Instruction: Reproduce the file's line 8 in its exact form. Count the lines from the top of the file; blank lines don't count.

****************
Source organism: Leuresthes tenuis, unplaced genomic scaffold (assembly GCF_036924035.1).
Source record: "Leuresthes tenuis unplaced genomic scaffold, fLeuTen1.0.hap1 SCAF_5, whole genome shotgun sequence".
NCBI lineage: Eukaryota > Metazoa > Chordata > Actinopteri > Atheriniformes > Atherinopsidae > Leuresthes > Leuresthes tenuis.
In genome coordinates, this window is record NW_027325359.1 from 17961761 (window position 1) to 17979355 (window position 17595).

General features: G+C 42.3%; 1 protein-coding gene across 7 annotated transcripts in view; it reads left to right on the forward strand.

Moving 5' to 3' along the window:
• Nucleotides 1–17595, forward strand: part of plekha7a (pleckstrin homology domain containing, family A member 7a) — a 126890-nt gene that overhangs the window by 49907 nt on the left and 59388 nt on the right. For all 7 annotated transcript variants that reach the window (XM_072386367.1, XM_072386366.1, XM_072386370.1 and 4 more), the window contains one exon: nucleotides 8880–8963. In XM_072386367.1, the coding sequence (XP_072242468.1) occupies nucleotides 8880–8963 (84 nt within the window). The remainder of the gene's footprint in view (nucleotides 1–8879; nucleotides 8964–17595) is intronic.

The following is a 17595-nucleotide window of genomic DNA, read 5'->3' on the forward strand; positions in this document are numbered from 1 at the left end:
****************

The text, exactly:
The following is a 17595-nucleotide window of genomic DNA, read 5'->3' on the forward strand; positions in this document are numbered from 1 at the left end: